For our first issue of HOME, our new digital e-zine offering the inside line on all things interior, we’re looking ahead and bringing you the SS21 interior design trends you need to know now.
Home: it’s a space that’s come to encompass everything from our office and social hub, to school and the gym over the past year. Where once our well-worn sofas represented a cosy sanctuary to retreat to following a long day out in the real world, now it’s often our only world, shifting its purpose from business backdrop to workout prop. But that’s why design – and the multifunctionality of great interiors – is key to future-proofing your pad.
In short, our interiors are working overtime right now, so the following features have been designed to help you maximise your space today – and redefine what it might look like tomorrow. Curl up on the sofa and have a read: it’s time to home in and feel inspired.
We might be approaching the warmer months, but that’s no reason to renounce creature comforts. When it comes to our homes, the events of 2020 have taught us that furniture should be as cosy as it is aesthetically pleasing – and contemporary design is following suit.
Take artist Faye Toogood’s Puffy Lounge Chair for Hem, winner of the Born Classic award at this year’s Stockholm Furniture & Light Fair, for example. The chair’s duvet-like upholstery drapes over its stainless-steel frame, practically begging you to curl up with a good book. Soho Home’s recently launched sink-in Vivienne Modular Sofa blends a taste of vintage glamour with velvet tactility. And the whole family can collapse on to Roche Bobois’s SS21 INTERMEDE collection, whose sofas feature a pillowy channel tuft for extreme comfort.
Retro revival and neo-nostalgia
Inspiring everything from music to fashion, the ruling trend of 2020 was ‘cottagecore’, a whimsical movement that conjured images of a simpler time through dreamy patterns, layered fabrics and fairy-tale-like frivolity. Now, this nostalgic sensibility is set to evolve with a return to design through the ages – whether you’re embracing Gran’s penchant for quilts with Projektityyny’s modern take, peppering your home with postmodern pieces that evoke ’70s style (think Ettore Sottsass Jr’s LED Ultrafragola Mirror or Ligne Roset’s Togo Sofa), indulging in a retro revival with Paul Smith’s Modern Swirl design for The Rug Company, or giving a treasured vintage hand-me-down new life.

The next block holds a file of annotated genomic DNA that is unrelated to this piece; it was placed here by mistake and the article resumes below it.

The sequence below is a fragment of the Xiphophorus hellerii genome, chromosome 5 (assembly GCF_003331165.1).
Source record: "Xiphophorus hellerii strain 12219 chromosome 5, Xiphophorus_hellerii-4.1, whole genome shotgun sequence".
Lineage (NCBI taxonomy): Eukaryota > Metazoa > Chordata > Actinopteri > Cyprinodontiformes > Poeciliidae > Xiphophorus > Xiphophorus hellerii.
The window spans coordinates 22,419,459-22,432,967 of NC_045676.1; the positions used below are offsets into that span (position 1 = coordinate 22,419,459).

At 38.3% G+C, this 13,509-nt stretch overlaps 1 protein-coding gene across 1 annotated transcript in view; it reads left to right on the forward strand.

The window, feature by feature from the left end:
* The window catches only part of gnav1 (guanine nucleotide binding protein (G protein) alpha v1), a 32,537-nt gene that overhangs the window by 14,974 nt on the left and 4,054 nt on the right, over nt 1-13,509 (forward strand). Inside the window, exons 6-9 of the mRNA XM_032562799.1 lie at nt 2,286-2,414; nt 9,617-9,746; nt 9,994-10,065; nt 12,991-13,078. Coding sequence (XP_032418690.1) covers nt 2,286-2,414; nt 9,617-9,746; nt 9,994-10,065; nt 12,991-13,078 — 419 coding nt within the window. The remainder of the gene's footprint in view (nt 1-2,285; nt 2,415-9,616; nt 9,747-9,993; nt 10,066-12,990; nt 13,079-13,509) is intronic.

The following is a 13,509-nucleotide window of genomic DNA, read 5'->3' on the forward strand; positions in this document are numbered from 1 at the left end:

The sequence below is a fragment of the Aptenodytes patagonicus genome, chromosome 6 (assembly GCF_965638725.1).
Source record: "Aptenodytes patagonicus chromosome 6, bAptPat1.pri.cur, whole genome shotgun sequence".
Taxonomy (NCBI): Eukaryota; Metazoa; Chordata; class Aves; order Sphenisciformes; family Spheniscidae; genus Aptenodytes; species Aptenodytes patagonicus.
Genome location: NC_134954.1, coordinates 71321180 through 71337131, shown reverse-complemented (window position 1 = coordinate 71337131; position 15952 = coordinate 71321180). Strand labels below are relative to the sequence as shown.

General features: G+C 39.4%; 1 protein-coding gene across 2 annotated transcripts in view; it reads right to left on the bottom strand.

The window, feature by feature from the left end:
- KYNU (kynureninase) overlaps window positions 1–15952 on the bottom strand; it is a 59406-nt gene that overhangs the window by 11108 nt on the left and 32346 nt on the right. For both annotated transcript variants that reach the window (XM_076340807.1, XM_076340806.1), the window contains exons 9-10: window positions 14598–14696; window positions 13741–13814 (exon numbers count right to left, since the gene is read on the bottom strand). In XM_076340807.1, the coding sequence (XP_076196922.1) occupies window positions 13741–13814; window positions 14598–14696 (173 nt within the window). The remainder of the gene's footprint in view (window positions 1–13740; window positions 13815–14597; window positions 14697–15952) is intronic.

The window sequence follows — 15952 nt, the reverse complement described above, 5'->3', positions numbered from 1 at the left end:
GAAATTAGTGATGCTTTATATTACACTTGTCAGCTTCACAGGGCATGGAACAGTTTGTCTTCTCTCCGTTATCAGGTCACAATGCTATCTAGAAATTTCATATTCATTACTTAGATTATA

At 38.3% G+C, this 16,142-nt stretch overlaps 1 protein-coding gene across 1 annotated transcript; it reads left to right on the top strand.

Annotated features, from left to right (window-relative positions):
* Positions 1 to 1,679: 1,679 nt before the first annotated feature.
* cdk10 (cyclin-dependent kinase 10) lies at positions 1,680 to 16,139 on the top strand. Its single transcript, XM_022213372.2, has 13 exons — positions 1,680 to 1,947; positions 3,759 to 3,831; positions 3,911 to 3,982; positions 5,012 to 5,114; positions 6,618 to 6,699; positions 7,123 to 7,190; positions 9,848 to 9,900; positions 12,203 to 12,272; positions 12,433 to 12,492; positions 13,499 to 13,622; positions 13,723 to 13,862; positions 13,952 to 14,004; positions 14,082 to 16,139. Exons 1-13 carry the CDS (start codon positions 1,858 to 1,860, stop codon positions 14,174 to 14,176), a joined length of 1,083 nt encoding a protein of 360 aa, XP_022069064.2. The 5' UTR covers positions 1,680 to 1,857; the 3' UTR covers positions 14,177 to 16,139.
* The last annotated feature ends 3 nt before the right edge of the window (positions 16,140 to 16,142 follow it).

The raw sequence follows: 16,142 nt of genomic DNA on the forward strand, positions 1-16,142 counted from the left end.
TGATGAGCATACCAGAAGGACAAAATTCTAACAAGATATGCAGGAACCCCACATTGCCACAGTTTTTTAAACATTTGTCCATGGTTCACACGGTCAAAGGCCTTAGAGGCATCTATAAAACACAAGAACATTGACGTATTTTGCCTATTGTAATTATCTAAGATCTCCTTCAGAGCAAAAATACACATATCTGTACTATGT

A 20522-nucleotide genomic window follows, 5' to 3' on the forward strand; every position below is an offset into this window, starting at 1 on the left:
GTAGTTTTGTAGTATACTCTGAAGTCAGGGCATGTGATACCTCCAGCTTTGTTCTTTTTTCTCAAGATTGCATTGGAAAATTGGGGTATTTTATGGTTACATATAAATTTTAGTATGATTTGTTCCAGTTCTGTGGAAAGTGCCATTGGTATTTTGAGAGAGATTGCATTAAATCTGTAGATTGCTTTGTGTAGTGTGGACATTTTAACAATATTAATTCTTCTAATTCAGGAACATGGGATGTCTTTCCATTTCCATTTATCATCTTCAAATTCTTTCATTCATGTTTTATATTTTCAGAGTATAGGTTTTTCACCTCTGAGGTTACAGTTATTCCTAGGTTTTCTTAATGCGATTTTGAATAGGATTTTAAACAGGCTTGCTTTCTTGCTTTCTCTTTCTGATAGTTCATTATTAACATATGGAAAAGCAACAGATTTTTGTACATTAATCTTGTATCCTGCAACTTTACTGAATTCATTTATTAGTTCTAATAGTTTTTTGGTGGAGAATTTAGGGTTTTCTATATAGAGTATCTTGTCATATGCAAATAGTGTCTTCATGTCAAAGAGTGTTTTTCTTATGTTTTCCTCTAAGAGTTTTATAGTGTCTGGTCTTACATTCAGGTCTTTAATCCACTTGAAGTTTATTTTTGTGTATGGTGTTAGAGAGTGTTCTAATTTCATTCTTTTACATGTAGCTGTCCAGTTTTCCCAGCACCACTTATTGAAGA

Big in Japandi
With its chic style and pared-back palette, Japandi sits on the other end of the design spectrum, less cluttered than cottagecore and more restrained than retro. A minimalist marriage of east and west, Japandi combines wabi-sabi’s organic, sober approach with a Scandi affinity for warm wood and creamy tones to balanced effect. London-based Daytrip Studio’s Powerscroft Road project is an artful interpretation of this trend with earthy neutrals dominating and a prevalent sense of Zen-like calm throughout. Seek out Japandi-style pieces from Belgravia boutique Pantechnicon, too, which specialises in unique design by Japanese and Nordic brands and makers.
Once a big trend in office design, biophilia taps into the connection between humans and nature by injecting sustainable materials into urban spaces. With WFH (yep, working from home) now an everyday reality for most of us, sprucing up your interiors with clean-air plants and drapes of greenery might just be the boost you need.
But it’s not just plants that can elevate your mood inside – consider transforming rooms with bold pattern wallpapers that transport, such as Cole & Son’s Historic Royal Palaces – Great Masters collection, a verdant range of classic prints that tell a story, or House of Hackney’s The Fantastical World of Flora Fantasia collection, a floral bomb that’s perfect for creating impact in even the smallest of spaces.
Following an uptick in natural materials, it’s logical that the world’s leading colour houses have gone to earth, too. But that comes with its own SS21 interior design caveat: the new neutral isn’t beige, it’s terracotta; off-white isn’t chalk but buttery yellow. Basically, authentic hues just got a little bolder.
For its 2021 Colour of the Year, for example, Dulux selected Brave Ground, ‘an enabling and stabilising colour’, while Pantone opted for the mineralesque Ultimate Gray and paired it with Illuminating – a solarcharged yellow. Meanwhile, Farrow & Ball is highlighting a range of cooling blues and championing the soothing power of bringing the outdoors in. So, whether you’re inspired by dusky pink sunsets, steel-blue seas or a lush sylvan setting, consciously recreating it inside should be high on your interiors radar.
If you’re looking for even more interior design inspiration, take a look at our selection of timeless pieces from 2020, from multifunctional to long-lasting and local.